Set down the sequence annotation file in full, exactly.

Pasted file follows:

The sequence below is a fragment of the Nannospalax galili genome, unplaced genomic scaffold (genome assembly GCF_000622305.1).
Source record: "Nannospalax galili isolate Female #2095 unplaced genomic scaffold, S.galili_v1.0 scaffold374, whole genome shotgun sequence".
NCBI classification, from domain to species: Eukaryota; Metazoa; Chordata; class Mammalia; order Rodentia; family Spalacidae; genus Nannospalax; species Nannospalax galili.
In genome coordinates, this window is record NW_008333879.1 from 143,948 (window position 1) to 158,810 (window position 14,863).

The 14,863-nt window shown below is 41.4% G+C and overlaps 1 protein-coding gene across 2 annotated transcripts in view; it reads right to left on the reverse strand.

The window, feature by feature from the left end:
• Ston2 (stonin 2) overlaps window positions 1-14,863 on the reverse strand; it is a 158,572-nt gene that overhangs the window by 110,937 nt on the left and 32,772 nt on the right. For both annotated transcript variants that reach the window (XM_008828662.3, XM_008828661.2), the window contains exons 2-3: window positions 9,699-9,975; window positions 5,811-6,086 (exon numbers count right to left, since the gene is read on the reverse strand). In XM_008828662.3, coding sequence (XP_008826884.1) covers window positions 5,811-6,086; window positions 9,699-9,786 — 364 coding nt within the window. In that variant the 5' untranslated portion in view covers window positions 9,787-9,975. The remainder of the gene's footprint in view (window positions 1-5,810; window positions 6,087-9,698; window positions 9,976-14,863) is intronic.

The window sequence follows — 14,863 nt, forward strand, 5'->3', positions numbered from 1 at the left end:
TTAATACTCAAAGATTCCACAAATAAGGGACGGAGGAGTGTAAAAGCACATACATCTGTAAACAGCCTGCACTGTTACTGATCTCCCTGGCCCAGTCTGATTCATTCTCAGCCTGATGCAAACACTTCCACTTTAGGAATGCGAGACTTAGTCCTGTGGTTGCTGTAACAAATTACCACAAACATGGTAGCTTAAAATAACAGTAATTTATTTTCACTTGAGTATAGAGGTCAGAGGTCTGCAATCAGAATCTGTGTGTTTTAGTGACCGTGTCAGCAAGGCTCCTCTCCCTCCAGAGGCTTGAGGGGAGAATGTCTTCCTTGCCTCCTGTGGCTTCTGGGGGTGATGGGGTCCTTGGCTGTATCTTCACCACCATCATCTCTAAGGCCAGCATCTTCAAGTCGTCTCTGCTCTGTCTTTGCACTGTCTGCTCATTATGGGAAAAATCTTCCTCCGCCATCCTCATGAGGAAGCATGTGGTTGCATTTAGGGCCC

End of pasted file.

The sequence below is a fragment of the Nannospalax galili genome, unplaced genomic scaffold (genome assembly GCF_000622305.1).
Source record: "Nannospalax galili isolate Female #2095 unplaced genomic scaffold, S.galili_v1.0 scaffold374, whole genome shotgun sequence".
NCBI classification, from domain to species: Eukaryota; Metazoa; Chordata; class Mammalia; order Rodentia; family Spalacidae; genus Nannospalax; species Nannospalax galili.
In genome coordinates, this window is record NW_008333879.1 from 143,948 (window position 1) to 158,810 (window position 14,863).

The 14,863-nt window shown below is 41.4% G+C and overlaps 1 protein-coding gene across 2 annotated transcripts in view; it reads right to left on the reverse strand.

The window, feature by feature from the left end:
• Ston2 (stonin 2) overlaps window positions 1-14,863 on the reverse strand; it is a 158,572-nt gene that overhangs the window by 110,937 nt on the left and 32,772 nt on the right. For both annotated transcript variants that reach the window (XM_008828662.3, XM_008828661.2), the window contains exons 2-3: window positions 9,699-9,975; window positions 5,811-6,086 (exon numbers count right to left, since the gene is read on the reverse strand). In XM_008828662.3, coding sequence (XP_008826884.1) covers window positions 5,811-6,086; window positions 9,699-9,786 — 364 coding nt within the window. In that variant the 5' untranslated portion in view covers window positions 9,787-9,975. The remainder of the gene's footprint in view (window positions 1-5,810; window positions 6,087-9,698; window positions 9,976-14,863) is intronic.

The window sequence follows — 14,863 nt, forward strand, 5'->3', positions numbered from 1 at the left end:
TTAATACTCAAAGATTCCACAAATAAGGGACGGAGGAGTGTAAAAGCACATACATCTGTAAACAGCCTGCACTGTTACTGATCTCCCTGGCCCAGTCTGATTCATTCTCAGCCTGATGCAAACACTTCCACTTTAGGAATGCGAGACTTAGTCCTGTGGTTGCTGTAACAAATTACCACAAACATGGTAGCTTAAAATAACAGTAATTTATTTTCACTTGAGTATAGAGGTCAGAGGTCTGCAATCAGAATCTGTGTGTTTTAGTGACCGTGTCAGCAAGGCTCCTCTCCCTCCAGAGGCTTGAGGGGAGAATGTCTTCCTTGCCTCCTGTGGCTTCTGGGGGTGATGGGGTCCTTGGCTGTATCTTCACCACCATCATCTCTAAGGCCAGCATCTTCAAGTCGTCTCTGCTCTGTCTTTGCACTGTCTGCTCATTATGGGAAAAATCTTCCTCCGCCATCCTCATGAGGAAGCATGTGGTTGCATTTAGGGCCC